Modes Of Data Transfer

The Data from an external device is usually stored in memory unit. The CPU only executes I/O instructions and may accept data temporarily, but the ultimate source or destination is memory unit. Information transferred from central computer into an an external device also is originally from the memory. The transfer between central computer and Input/Output devices may be handled in a variety of modes :

  1. Programmed I/O
  2. Interrupt - initiated I/O
  3. Direct Access Memory (DMA)

1. Programmed I/O : In programmed I/O mode, when an input output instruction is occurred in a program, the CPU checks the input output flag. It continuously checks the flag till the flag is set to 1. When the flag is set to 1, the CPU sends the data from the I/O device to the memory. These operations are a results of I/O instructions written in the computer program. data transfer is initiated by an instruction in the program. Usually the data transferred between CPU register and peripheral device. Other instructions are used to transfer data between CPU and memory. The peripheral has to be constantly monitored. Once a data transfer is initiated, the CPU is required to monitor the interface to see when a transfer can again be made.

2. Interrupt - initiated I/O : In this scheme, CPU may allow devices to send a signal when input is waiting to be processed. The signal is used to interrupt the CPU. Interrupt signal are seen directly (using hardware) to micro-processor which may or may not ignore interrupt request. when request is granted, CPU will suspend its current program execution, execute an interrupt handler program and then resume execution  of the interrupted program. Interrupted initiated I/O can be avoided by using an interrupt facility and special commands to inform the interface to issue an interrupt request signal when the data are available from the device. Meanwhile, CPU can proceed to execute another program. the interfaces keeps monitoring the device. When the interface determine that the device is ready for data transfer, it generates an interrupt request to the computer.

3. Direct Access Memory (DMA) : To transfer large block of data at high speed, a special control unit may be provided to allow transfer of a block of data directly between an external device and the main memory, without continuous intervention by the processor. This approach is called direct memory access or DMA. DMA transfers are performed by a control circuit associated with the I/O device and this circuit is referred as DMA controller. The DMA controller allows direct data transfer between the device and the main memory without involving the processor.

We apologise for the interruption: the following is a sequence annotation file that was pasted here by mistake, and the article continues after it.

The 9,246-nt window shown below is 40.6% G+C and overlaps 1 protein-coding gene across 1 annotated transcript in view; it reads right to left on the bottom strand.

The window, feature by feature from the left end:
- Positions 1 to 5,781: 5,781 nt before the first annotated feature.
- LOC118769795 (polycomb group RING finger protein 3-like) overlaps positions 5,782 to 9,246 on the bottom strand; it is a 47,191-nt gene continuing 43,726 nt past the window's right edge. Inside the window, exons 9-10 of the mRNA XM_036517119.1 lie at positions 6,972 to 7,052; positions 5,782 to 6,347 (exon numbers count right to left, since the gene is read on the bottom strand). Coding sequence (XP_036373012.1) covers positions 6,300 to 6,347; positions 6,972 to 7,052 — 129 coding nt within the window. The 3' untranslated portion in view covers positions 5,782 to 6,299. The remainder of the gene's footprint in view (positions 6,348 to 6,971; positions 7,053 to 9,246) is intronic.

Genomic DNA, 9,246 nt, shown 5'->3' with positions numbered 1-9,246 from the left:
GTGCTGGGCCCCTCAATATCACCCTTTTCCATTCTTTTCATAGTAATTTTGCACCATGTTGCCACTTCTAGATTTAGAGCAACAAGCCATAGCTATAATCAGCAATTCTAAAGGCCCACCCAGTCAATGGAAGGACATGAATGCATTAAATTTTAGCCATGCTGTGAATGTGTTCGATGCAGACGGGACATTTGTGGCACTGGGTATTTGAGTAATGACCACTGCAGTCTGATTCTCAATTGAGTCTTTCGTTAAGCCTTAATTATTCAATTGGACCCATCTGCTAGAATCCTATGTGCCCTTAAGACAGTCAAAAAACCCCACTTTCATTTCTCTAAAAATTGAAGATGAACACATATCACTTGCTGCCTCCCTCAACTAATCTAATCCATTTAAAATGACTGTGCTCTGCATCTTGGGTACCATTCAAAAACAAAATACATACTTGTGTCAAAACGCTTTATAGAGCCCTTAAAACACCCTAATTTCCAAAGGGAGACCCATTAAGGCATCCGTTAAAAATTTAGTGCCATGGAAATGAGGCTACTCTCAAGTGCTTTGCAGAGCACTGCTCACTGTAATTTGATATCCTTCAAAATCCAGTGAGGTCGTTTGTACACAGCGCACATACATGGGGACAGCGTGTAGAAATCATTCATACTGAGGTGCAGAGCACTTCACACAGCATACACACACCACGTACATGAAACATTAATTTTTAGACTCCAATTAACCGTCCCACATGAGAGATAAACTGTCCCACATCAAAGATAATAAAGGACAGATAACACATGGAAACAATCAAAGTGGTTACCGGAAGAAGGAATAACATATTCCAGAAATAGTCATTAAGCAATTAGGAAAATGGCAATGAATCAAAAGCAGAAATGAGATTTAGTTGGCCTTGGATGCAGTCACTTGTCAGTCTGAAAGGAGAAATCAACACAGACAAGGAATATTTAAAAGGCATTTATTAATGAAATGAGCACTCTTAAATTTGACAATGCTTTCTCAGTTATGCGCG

To transfer data between memory and I/O devices, DMA controller takes over the control of the system from the processor and transfer of data take place over the system bus. For this purpose, the DMA controller must use the bus only when the processor does not need it, or it must force the processor to suspend operation temporarily. The later technique is more common and is referred to as cycle stealing, because the DMA module in effect steals a bus cycle. The typical block diagram of a DMA controller is shown in the Figure below :

When the processor wishes to read or write a block of data, it issues a command to the DMA module, by sending to the DMA module the following information.
  • Whether a read or write is requested, using the read or write control line between the processor and the DMA module. 
  • The address of the I/O devise involved, communicated on the data lines.
  • The starting location in the memory to read from or write to, communicated on data lines and stored by the DMA module in its address register. 
  • The number of words to be read or written again communicated via the data lines and stored in the data count register.

The processor then continues with other works. It has delegated this I/O operation to the DMA module. The DMA module checks the status of the I/O devise whose address is communicated to DMA controller by the processor. If the specified I/O devise is ready for data transfer, then DMA module generates the DMA request to the processor. Then the processor indicates the release of the system bus through DMA acknowledge. The DMA module transfers the entire block of data, one word at a time, directly to or from memory, without going through the processor. When the transfer is completed, the DMA module sends an interrupt signal to the processor. After receiving the interrupt signal, processor takes over the system bus.

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